Turning Research into Reality
Where do ideas come from? It’s an interesting question with lots of different answers. Some ideas might occur spontaneously. Some are the result of research. Many come about after in-depth exploration of a topic. At the university level, ideas are often the result of a team effort.
That’s the idea behind the University of Kansas’ Center for Design Research, which was launched in 2011 to foster interdisciplinary collaboration across KU in the area of smart technology and consumer products. KU students and faculty are looking into some of the most important topics of our time, and they’re presenting their results to companies creating the products we buy.
The goal is interdisciplinary collaboration in the research and development of consumer products and services. But how can developments at the university level transform actual products in the future? It’s a process that takes time, but the CDR is an incubator for the ideas that will travel up the corporate ladder.
One of the jobs of the director of the CDR is to find research projects that engage students and faculty while also providing worthwhile benefits to the sponsoring organization. It’s a process that moves from connecting with a company to developing a research strategy, to submitting a finished presentation. Two areas of focus for the CDR are distracted-driving mitigation and health and wellness, as well as the intersection of these two ideas.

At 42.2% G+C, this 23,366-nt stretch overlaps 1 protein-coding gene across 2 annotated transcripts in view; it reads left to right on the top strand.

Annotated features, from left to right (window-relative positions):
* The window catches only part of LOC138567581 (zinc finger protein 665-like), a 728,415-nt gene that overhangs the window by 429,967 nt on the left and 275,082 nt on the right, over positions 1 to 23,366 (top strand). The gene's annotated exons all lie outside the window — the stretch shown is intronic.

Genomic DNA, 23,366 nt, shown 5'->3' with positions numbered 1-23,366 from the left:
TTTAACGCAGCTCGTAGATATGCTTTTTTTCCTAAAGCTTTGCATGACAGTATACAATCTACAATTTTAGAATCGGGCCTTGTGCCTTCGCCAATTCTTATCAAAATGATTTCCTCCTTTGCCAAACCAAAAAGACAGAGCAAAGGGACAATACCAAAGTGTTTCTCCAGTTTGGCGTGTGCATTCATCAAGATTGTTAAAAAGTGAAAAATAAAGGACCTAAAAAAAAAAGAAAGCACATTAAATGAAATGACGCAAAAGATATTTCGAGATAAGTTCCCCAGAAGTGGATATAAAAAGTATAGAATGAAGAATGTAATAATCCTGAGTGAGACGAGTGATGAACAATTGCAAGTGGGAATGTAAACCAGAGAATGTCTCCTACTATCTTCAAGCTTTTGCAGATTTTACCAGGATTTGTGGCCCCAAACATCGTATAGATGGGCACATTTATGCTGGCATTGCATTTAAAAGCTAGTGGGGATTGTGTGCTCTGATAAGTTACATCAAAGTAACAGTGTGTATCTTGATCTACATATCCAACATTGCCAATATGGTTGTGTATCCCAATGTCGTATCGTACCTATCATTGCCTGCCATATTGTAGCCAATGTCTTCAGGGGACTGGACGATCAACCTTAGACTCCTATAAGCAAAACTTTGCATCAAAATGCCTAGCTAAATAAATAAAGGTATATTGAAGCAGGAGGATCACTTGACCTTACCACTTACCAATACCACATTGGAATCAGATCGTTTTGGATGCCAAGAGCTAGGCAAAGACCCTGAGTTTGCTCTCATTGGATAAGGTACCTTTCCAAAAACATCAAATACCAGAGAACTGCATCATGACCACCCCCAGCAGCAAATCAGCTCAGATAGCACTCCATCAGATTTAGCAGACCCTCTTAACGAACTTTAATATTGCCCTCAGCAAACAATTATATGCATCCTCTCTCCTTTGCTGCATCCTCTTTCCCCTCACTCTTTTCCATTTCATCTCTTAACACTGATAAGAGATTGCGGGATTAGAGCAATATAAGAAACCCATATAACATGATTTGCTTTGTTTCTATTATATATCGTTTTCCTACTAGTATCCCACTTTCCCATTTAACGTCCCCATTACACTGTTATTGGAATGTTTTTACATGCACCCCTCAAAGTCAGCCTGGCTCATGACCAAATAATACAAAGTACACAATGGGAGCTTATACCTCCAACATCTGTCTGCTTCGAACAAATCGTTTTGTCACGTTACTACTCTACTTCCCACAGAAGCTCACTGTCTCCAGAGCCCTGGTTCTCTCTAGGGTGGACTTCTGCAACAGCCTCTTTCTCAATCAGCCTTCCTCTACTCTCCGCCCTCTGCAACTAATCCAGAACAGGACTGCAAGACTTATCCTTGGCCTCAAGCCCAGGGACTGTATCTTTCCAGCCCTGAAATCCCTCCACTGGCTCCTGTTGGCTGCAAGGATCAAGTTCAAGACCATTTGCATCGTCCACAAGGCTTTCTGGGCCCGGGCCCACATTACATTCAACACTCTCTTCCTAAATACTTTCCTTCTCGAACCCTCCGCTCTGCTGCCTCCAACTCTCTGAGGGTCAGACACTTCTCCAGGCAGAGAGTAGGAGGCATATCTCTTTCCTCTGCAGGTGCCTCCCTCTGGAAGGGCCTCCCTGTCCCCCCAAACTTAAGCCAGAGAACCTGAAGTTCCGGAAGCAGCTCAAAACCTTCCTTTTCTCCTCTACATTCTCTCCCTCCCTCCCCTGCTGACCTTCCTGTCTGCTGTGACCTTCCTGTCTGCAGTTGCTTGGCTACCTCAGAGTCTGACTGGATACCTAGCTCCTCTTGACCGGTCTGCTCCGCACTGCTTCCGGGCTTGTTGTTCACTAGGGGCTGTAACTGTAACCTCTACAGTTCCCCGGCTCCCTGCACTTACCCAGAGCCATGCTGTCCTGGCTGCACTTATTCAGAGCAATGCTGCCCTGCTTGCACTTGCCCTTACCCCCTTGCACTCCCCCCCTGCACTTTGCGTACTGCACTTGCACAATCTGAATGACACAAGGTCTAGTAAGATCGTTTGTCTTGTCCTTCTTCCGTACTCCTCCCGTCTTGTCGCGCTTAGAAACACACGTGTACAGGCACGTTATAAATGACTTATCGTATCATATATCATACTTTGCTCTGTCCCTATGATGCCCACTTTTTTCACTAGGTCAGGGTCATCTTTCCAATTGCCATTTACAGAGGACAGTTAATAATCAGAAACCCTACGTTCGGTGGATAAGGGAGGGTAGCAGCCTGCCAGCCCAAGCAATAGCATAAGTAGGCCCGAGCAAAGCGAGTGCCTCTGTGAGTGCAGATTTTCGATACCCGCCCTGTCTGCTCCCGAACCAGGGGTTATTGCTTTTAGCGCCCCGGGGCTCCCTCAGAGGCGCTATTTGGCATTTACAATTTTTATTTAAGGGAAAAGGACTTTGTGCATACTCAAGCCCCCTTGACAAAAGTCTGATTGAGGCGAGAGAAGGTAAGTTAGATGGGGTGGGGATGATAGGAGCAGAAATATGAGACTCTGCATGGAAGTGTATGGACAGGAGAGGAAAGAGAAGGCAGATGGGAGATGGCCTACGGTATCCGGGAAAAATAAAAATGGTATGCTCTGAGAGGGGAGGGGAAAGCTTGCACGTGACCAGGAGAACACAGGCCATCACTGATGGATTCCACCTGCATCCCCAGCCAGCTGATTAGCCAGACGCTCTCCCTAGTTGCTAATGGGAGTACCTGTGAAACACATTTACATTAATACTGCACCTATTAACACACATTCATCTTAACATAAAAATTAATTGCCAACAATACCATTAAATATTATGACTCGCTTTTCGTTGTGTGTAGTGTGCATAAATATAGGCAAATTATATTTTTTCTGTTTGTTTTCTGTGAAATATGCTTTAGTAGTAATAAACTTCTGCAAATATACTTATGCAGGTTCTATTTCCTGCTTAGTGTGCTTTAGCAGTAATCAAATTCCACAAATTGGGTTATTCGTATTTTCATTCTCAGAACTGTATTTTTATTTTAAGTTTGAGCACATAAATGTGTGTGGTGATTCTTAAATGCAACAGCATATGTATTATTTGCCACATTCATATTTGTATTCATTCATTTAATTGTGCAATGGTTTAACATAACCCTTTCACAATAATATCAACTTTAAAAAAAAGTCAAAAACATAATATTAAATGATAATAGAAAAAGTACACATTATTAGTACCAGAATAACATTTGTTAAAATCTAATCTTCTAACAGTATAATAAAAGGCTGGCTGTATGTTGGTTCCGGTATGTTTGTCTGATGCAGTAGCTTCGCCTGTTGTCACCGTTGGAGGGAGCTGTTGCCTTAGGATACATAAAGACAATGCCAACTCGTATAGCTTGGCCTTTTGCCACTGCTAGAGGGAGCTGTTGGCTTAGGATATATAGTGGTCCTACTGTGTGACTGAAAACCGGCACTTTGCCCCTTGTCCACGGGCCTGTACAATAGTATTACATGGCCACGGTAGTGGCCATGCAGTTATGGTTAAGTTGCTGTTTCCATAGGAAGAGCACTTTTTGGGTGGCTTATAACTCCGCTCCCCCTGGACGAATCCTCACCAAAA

What is the CDR?
Today’s universities understand there is a market for the commercialization of research and there are many benefits to collaboration on sponsored projects. After years of working as a professional graphic designer, my new role after arriving at KU was to chair the design department, with the goal of building the CDR. Coming from the professional world to the world of academia provided the necessary background in how companies look for research. As the center has evolved, we’ve had the opportunity to partner with a number of companies interested in innovation.
The program really began in 2009. A development that solidified the program was the creation of a centerpiece building for the CDR’s mini-campus. After the initial bricks and mortar were in place, it was time to find projects that could be researched and developed there. The CDR had already worked on projects with companies such as Bushnell and Nokia that were designed to provide the sponsors with additional research and development outside their facilities. Companies have learned they can always use more R&D, and they often need it from an outside perspective.